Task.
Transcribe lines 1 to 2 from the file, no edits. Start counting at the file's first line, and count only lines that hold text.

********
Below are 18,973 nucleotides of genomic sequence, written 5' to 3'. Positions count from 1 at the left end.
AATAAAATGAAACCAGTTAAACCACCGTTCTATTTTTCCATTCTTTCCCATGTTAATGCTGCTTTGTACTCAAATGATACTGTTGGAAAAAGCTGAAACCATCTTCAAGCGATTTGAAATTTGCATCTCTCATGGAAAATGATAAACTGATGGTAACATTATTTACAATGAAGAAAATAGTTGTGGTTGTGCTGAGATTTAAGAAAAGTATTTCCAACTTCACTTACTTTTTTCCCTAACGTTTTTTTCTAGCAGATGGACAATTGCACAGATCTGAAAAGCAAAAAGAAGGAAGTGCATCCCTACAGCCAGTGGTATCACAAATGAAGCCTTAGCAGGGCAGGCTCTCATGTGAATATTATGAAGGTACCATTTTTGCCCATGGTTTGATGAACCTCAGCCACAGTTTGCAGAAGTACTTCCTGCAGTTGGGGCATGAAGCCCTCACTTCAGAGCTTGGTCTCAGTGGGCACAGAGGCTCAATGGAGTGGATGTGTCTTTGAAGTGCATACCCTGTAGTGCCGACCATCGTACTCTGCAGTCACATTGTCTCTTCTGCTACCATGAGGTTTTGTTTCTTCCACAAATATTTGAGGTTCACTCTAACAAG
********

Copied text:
Below are 18,973 nucleotides of genomic sequence, written 5' to 3'. Positions count from 1 at the left end.
AATAAAATGAAACCAGTTAAACCACCGTTCTATTTTTCCATTCTTTCCCATGTTAATGCTGCTTTGTACTCAAATGATACTGTTGGAAAAAGCTGAAACCATCTTCAAGCGATTTGAAATTTGCATCTCTCATGGAAAATGATAAACTGATGGTAACATTATTTACAATGAAGAAAATAGTTGTGGTTGTGCTGAGATTTAAGAAAAGTATTTCCAACTTCACTTACTTTTTTCCCTAACGTTTTTTTCTAGCAGATGGACAATTGCACAGATCTGAAAAGCAAAAAGAAGGAAGTGCATCCCTACAGCCAGTGGTATCACAAATGAAGCCTTAGCAGGGCAGGCTCTCATGTGAATATTATGAAGGTACCATTTTTGCCCATGGTTTGATGAACCTCAGCCACAGTTTGCAGAAGTACTTCCTGCAGTTGGGGCATGAAGCCCTCACTTCAGAGCTTGGTCTCAGTGGGCACAGAGGCTCAATGGAGTGGATGTGTCTTTGAAGTGCATACCCTGTAGTGCCGACCATCGTACTCTGCAGTCACATTGTCTCTTCTGCTACCATGAGGTTTTGTTTCTTCCACAAATATTTGAGGTTCACTCTAACAAG